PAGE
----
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Although we’re still piecing together the story of why Fox News fired its dangerous megastar Tucker Carlson, speculation about his future has already strayed off into talk of a potential 2024 presidential run. Indeed, Politico devoted a lot of space to half-tongue-in-cheek interviews of Republican political operatives explaining how Carlson ’24 might work. After all, the guy is no less qualified than Donald Trump when he came down that escalator in 2015. And if anyone could represent MAGA 2.0 without losing the original’s provocative race-based, faux-populist entertainment value, it’s probably this deeply cynical demagogue who knows exactly what Fox viewers want.
So it would be foolish to rule out Carlson as presidential timber. But it’s also pretty clear that, even if he could overcome the exposure of the potentially explosive grounds for his firing, he’s missed his moment for 2024, barring some cataclysm.
Carlson’s lack of viability as a 2024 candidate isn’t just a matter of having to go from zero to 60 faster than a Tesla in mounting a presidential campaign. By all accounts, this is a late-developing presidential-election cycle, and Carlson does enjoy high name ID everywhere Republicans gather. The bigger problem for him would be finding a unique niche in the 2024 field as it is developing. Is there a “Tucker lane”? I don’t think so.
If Republicans want Trumpism without Trump, there are already multiple options, including Ron DeSantis, who, like Carlson, has found his own theatrical means for displaying reactionary cultural views steeped in white racial resentment and plain cruelty. The Florida governor has also shown adeptness at something Carlson cannot begin to emulate: bending a large state bureaucracy to his will. Carlson can travel to Budapest and marvel at Victor Orbán’s success in establishing a modern authoritarian state, but DeSantis is building his own Hungary in the swamps and subdivisions of God’s “planned paradise.”
Yes, it’s possible DeSantis will fade and fail in 2024. But if he does, it will be far down the road toward the GOP nomination. There’s something about the idea of Carlson competing with DeSantis, Pence, Nikki Haley, and Tim Scott on the ponderous and highly retail campaign circuit in Iowa that strains credulity.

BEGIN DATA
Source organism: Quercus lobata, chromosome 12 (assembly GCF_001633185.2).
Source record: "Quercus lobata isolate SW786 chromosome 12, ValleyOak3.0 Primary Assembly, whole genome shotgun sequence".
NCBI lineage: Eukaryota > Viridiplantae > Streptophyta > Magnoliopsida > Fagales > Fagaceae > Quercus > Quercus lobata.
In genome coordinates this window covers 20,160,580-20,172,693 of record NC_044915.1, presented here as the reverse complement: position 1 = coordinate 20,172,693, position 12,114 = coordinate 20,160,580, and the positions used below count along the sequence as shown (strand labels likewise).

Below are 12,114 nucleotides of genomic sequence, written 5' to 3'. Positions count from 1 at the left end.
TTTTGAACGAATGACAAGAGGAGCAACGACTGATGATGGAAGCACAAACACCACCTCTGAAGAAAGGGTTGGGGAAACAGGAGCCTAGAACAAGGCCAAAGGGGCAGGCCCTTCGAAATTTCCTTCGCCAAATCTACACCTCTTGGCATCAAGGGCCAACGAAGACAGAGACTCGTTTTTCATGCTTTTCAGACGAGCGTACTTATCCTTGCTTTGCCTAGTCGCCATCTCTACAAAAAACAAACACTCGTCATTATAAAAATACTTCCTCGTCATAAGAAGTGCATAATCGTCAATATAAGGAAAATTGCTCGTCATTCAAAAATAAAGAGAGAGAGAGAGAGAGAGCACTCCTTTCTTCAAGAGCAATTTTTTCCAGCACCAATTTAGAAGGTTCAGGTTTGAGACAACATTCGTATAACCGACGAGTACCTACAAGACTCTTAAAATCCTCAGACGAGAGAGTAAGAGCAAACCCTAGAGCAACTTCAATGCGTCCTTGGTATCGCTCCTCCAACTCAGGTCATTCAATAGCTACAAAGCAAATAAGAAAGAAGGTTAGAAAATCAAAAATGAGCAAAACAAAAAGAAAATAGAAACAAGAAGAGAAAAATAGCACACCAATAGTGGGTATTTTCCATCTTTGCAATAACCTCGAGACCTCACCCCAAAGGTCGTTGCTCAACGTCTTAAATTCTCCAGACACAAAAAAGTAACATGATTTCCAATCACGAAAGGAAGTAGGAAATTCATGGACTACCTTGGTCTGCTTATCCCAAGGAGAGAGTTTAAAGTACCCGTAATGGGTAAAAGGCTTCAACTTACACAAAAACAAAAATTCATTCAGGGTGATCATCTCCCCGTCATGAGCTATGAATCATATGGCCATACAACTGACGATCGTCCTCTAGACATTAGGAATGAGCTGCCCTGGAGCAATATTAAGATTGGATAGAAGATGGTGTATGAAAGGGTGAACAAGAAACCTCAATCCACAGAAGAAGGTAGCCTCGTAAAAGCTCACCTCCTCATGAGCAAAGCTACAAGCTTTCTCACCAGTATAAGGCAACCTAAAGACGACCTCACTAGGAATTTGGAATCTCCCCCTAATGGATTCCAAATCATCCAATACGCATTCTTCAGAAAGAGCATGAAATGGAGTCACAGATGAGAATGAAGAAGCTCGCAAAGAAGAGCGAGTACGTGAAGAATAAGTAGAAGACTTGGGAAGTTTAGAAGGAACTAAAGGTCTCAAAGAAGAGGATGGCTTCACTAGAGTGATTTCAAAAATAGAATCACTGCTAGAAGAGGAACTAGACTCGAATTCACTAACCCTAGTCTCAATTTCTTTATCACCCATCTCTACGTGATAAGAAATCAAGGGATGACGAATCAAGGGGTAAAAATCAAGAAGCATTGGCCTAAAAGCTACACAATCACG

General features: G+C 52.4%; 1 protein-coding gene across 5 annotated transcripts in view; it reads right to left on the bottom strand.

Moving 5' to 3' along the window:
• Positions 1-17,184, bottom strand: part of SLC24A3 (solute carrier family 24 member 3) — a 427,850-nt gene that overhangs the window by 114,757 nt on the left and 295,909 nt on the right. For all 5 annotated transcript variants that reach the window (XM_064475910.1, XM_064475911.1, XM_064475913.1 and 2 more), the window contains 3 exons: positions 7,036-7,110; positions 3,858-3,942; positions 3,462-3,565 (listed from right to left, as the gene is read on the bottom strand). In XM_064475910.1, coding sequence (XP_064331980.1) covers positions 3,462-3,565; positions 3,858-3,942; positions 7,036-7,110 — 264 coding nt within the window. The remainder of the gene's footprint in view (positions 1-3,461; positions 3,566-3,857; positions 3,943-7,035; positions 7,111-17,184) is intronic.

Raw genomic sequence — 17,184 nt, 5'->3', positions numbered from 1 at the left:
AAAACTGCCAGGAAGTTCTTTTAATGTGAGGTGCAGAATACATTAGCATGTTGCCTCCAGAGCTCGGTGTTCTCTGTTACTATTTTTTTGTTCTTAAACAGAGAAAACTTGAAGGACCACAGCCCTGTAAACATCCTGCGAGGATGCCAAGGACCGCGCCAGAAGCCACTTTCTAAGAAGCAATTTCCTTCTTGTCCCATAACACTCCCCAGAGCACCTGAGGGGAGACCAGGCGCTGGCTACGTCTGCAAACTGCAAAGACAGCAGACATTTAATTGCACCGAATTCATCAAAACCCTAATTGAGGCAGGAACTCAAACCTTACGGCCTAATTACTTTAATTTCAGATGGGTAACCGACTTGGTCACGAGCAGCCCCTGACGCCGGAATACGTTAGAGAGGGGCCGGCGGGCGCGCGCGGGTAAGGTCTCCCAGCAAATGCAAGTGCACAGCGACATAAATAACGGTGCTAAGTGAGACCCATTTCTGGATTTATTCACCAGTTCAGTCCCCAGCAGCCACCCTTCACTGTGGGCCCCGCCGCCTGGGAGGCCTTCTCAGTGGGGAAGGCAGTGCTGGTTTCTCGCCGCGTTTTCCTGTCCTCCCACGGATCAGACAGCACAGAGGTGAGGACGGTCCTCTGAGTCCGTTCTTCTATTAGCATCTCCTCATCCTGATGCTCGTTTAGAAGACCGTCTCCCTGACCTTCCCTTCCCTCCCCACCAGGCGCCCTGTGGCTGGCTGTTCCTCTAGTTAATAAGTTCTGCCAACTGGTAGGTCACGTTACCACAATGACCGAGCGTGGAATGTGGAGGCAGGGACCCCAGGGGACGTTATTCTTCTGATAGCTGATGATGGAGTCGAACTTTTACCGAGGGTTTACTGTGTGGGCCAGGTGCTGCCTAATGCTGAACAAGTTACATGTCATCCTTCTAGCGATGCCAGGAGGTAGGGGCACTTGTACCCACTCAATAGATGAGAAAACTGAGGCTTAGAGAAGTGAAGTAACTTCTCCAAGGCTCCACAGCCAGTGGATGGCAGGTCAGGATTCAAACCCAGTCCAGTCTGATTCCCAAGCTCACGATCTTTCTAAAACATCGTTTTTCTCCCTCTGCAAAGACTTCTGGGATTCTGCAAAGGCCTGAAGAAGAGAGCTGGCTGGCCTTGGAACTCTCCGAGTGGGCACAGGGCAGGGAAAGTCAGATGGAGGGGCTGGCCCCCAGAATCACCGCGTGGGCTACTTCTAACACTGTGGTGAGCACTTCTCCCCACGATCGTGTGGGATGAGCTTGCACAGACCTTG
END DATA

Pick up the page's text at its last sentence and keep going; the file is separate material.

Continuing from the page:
But the main reason Carlson ’24 isn’t happening is the most obvious: What does he bring to the table that his occasional idol Donald Trump doesn’t? There are droves of Republicans who are repelled or terrified by some aspect of Trump’s personality but accept it as part of the magic formula that also led to a policy record they are proud of. And for all the fears about Trump’s electability, he did win in 2016 and came closer to victory in 2020 than most independent observes thought possible. With someone like Carlson, who has never managed anything other than words, Republicans would take on all the risks of Trumpism with none of the business background or demonstrated party-leadership skills.
It’s fun to imagine Carlson as a candidate in a presidential debate, where his demagogic skills might give him an advantage. But in the end, he’d almost certainly be ground up between Trump and DeSantis or whichever credible non-Trump candidate emerges without a long record of nauseating and fully televised utterances.
To be clear, Carlson remains a wee lad at 53; depending on what he does next, he can always find the right moment for a career in politics. He might want to find a place to live that would provide a home base other than on television (he currently shares Florida with Trump and DeSantis), and it’s always perilous to have nowhere to begin other than a bid for the very pinnacle of U.S. government. The odds are reasonably high that Carlson’s career has already peaked. But, rising or falling, he’s missed any chance he had to reach for the brass rings of the presidency in 2024.